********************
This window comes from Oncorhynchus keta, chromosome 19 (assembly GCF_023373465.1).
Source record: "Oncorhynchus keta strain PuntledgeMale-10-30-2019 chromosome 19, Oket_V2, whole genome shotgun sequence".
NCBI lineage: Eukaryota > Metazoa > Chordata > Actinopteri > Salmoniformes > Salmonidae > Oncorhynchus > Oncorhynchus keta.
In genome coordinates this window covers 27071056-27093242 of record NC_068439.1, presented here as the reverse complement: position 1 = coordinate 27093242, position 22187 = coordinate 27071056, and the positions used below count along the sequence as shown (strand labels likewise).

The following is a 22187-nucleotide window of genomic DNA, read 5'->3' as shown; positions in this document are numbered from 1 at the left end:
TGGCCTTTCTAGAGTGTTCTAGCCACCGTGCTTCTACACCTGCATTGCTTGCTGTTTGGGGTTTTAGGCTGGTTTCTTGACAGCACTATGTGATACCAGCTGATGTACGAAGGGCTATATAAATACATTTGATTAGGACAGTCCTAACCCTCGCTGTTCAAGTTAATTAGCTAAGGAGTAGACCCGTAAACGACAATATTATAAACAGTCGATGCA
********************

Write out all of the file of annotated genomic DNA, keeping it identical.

This window comes from Oncorhynchus keta, chromosome 19 (assembly GCF_023373465.1).
Source record: "Oncorhynchus keta strain PuntledgeMale-10-30-2019 chromosome 19, Oket_V2, whole genome shotgun sequence".
NCBI lineage: Eukaryota > Metazoa > Chordata > Actinopteri > Salmoniformes > Salmonidae > Oncorhynchus > Oncorhynchus keta.
In genome coordinates this window covers 27071056-27093242 of record NC_068439.1, presented here as the reverse complement: position 1 = coordinate 27093242, position 22187 = coordinate 27071056, and the positions used below count along the sequence as shown (strand labels likewise).

The following is a 22187-nucleotide window of genomic DNA, read 5'->3' as shown; positions in this document are numbered from 1 at the left end:
TGGCCTTTCTAGAGTGTTCTAGCCACCGTGCTTCTACACCTGCATTGCTTGCTGTTTGGGGTTTTAGGCTGGTTTCTTGACAGCACTATGTGATACCAGCTGATGTACGAAGGGCTATATAAATACATTTGATTAGGACAGTCCTAACCCTCGCTGTTCAAGTTAATTAGCTAAGGAGTAGACCCGTAAACGACAATATTATAAACAGTCGATGCA